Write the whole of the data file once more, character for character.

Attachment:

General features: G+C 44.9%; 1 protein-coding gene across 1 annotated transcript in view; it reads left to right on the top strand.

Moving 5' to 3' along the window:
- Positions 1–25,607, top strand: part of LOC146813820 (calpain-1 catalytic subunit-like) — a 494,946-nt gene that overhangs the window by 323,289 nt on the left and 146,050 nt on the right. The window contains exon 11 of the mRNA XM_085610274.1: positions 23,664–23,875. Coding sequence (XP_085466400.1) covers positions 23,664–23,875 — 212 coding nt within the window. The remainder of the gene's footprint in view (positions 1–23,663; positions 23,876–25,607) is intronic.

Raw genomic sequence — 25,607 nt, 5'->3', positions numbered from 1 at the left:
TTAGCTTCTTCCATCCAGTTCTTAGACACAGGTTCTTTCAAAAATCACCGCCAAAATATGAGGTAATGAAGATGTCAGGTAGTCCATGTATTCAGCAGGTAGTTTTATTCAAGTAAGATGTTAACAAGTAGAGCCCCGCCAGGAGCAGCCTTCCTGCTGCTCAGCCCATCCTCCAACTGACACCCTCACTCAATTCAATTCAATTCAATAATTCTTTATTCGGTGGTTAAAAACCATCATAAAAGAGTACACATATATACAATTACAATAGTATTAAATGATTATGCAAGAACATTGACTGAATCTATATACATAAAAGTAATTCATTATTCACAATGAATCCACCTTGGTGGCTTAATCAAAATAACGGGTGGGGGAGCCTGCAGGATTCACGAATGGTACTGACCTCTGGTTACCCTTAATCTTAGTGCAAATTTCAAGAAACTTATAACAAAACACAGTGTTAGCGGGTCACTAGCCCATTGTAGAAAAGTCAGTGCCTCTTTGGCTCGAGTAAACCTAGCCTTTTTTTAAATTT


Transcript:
General features: G+C 44.9%; 1 protein-coding gene across 1 annotated transcript in view; it reads left to right on the top strand.

Moving 5' to 3' along the window:
- Positions 1–25,607, top strand: part of LOC146813820 (calpain-1 catalytic subunit-like) — a 494,946-nt gene that overhangs the window by 323,289 nt on the left and 146,050 nt on the right. The window contains exon 11 of the mRNA XM_085610274.1: positions 23,664–23,875. Coding sequence (XP_085466400.1) covers positions 23,664–23,875 — 212 coding nt within the window. The remainder of the gene's footprint in view (positions 1–23,663; positions 23,876–25,607) is intronic.

Raw genomic sequence — 25,607 nt, 5'->3', positions numbered from 1 at the left:
TTAGCTTCTTCCATCCAGTTCTTAGACACAGGTTCTTTCAAAAATCACCGCCAAAATATGAGGTAATGAAGATGTCAGGTAGTCCATGTATTCAGCAGGTAGTTTTATTCAAGTAAGATGTTAACAAGTAGAGCCCCGCCAGGAGCAGCCTTCCTGCTGCTCAGCCCATCCTCCAACTGACACCCTCACTCAATTCAATTCAATTCAATAATTCTTTATTCGGTGGTTAAAAACCATCATAAAAGAGTACACATATATACAATTACAATAGTATTAAATGATTATGCAAGAACATTGACTGAATCTATATACATAAAAGTAATTCATTATTCACAATGAATCCACCTTGGTGGCTTAATCAAAATAACGGGTGGGGGAGCCTGCAGGATTCACGAATGGTACTGACCTCTGGTTACCCTTAATCTTAGTGCAAATTTCAAGAAACTTATAACAAAACACAGTGTTAGCGGGTCACTAGCCCATTGTAGAAAAGTCAGTGCCTCTTTGGCTCGAGTAAACCTAGCCTTTTTTTAAATTT